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Sunday’s editorial pages

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St. Petersburg Times – Poor Stewards Of Our Money: “As St. Petersburg Times staff writer Bill Varian details in today’s Perspective, many local governments went on a binge when times were good, expanding their budgets, giving generous raises, building new facilities and hiring to staff them. And now that times are bad, the choices and the cutbacks are far worse than they would have been had governments been more fiscally circumspect. In the boom times, government failed to plan for a future that wasn’t as bright as the present. Even when governments are flush with cash, elected officials need to remember how to say no. It may be easy to say yes to outsized raises in good times. That doesn’t make it right. The same is true of new services, buildings and staff. There is nothing inherently wrong with enhancing reasonable government services, so long as decisionmakers look ahead and figure out how they will pay the salaries of the staff in that new facility — whether it’s a fire station, library or park — when times turn sour. But to spend money just because it’s coming in is folly, pure and simple. That’s especially true given the state’s history of boom and bust cycles, which should make preparing for a bust second nature.”

Daytona Beach News-Journal – Hometown Democracy: “We will not support Amendment 4, though our sympathies lie with its authors’ intention to restore sanity to Florida’s comprehensive planning and loosen developers’ steely grip on this state. Amendment 4 is unlikely to achieve those goals. It instead could make a bigger mess of community planning. It would reduce what has at least been a negotiated permitting process between developers and professional public planners to an up-or-down gamble between developers and their opponents, with too many of Florida’s natural assets and the livability of Florida communities at stake…There are lots of laws on the books that could protect our beautiful state — if the power brokers wanted it that way.” Power brokers or not, those laws are there to be enforced and expanded, too, if the voters want it that way. They have but to elect local officials with the guts to say no to bad development plans and legislators willing to have that honest conversation about growth. Fat chance? If voters can’t accomplish that, there’s little hope they would be any more successful at managing growth wisely through the ballot.”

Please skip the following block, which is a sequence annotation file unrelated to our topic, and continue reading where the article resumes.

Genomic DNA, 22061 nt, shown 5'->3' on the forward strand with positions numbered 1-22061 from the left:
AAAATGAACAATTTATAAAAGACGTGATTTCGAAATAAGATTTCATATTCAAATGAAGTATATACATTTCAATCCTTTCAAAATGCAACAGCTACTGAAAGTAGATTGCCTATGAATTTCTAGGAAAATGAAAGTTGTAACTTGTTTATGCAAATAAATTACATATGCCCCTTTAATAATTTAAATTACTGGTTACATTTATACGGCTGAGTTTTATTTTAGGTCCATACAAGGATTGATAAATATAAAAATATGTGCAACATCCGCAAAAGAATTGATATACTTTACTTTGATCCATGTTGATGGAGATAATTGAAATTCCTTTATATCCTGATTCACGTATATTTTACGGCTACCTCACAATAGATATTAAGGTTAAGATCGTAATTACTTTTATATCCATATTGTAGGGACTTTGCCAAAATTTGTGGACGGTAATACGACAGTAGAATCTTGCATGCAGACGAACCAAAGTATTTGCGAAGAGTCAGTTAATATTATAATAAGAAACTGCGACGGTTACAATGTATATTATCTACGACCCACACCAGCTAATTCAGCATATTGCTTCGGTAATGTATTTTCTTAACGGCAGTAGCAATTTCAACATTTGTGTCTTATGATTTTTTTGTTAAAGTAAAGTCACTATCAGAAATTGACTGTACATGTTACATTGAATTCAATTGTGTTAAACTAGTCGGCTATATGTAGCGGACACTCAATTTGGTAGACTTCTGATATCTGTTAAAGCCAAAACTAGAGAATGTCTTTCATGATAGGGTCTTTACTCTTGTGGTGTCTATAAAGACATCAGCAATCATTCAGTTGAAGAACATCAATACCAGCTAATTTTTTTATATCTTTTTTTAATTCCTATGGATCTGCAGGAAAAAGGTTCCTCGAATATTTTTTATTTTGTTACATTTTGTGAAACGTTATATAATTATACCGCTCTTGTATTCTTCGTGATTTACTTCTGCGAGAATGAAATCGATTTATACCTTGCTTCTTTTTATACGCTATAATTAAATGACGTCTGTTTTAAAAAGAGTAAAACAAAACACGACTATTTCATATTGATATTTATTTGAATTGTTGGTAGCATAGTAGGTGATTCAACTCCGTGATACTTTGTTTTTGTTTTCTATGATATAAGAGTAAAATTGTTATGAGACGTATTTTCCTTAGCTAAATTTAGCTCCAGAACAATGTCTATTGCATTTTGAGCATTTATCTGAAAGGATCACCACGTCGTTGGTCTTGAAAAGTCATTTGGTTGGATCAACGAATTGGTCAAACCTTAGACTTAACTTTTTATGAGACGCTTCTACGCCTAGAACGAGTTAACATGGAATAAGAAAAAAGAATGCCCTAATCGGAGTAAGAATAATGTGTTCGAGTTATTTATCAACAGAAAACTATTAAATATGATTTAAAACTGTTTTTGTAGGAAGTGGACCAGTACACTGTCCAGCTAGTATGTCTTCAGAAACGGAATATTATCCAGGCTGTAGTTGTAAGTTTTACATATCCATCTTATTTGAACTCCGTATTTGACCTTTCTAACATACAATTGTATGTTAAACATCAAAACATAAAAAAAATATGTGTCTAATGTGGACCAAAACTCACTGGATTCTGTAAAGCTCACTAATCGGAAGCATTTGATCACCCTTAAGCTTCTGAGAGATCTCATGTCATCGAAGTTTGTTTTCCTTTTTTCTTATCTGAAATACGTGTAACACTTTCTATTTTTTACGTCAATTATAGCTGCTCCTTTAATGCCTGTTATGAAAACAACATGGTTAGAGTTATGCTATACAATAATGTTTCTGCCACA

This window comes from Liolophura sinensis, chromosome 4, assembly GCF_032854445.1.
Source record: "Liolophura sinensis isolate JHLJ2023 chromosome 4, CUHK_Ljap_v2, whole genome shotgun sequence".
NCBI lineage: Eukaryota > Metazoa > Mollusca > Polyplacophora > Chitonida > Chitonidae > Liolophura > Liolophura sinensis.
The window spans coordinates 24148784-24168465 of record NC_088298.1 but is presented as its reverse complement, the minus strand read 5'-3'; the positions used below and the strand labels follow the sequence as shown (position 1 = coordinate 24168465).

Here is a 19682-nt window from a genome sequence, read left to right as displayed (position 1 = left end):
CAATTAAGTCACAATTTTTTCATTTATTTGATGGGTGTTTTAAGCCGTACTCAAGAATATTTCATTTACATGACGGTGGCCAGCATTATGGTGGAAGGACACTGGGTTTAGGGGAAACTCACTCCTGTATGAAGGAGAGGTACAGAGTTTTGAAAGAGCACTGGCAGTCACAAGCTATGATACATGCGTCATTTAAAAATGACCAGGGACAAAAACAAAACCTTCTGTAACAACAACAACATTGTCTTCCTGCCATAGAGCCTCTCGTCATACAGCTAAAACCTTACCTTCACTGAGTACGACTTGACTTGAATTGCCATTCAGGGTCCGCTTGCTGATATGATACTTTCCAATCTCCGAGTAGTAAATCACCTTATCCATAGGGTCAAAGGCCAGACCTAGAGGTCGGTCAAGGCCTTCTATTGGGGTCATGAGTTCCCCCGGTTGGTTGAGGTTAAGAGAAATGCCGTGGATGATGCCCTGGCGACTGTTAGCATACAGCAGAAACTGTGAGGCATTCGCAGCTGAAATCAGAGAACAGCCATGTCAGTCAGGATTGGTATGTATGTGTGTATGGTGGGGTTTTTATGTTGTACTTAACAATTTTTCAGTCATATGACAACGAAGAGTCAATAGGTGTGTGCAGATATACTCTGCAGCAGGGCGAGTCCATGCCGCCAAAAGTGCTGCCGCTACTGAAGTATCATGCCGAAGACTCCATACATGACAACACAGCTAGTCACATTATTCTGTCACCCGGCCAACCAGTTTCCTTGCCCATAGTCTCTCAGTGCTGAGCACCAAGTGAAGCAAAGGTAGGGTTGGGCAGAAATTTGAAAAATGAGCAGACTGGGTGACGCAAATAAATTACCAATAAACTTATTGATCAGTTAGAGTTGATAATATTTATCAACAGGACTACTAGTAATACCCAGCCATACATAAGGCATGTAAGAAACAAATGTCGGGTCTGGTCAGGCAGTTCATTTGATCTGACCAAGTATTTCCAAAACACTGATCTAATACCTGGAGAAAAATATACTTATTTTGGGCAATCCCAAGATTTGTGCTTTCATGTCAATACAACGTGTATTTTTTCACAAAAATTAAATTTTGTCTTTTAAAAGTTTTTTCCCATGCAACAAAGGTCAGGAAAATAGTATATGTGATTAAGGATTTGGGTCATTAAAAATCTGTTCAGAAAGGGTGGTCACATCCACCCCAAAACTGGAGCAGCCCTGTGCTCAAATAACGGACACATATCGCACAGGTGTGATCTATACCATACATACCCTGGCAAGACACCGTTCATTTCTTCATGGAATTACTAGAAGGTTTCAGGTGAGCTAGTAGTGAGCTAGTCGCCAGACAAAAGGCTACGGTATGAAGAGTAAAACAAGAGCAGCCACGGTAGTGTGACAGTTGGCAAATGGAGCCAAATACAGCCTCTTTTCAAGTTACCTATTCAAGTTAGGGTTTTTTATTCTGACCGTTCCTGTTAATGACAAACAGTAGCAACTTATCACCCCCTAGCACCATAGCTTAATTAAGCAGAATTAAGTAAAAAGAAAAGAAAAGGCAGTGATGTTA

Lakeland Ledger – Prescription Drug Abuse: Polk’s No. 1 Killer: “Pharmaceuticals are killing people hand over fist in this county,” Sheriff Grady Judd told The Ledger on Tuesday. “There’s not a week that goes by that we don’t work two, three, four, five deaths – and pharmaceuticals are killing them.” A 2008 report from the Florida Medical Examiners Commission says the top-three drugs that caused deaths last year were: – Oxycodone, a powerful narcotic painkiller (941 deaths). – Benzodiazepines, sedative-hypnotic drugs that include Xanax and Valium (929 deaths). – Methadone, a narcotic painkiller known for its role in heroin detoxification, now often prescribed as a replacement for oxycodone (693 deaths). Not until No. 4 on the list does an illegal drug appear: cocaine (648 deaths). Judd says a law is needed to allow pharmacies to cross-check with one another via a database that flags customers with repetitive prescriptions.”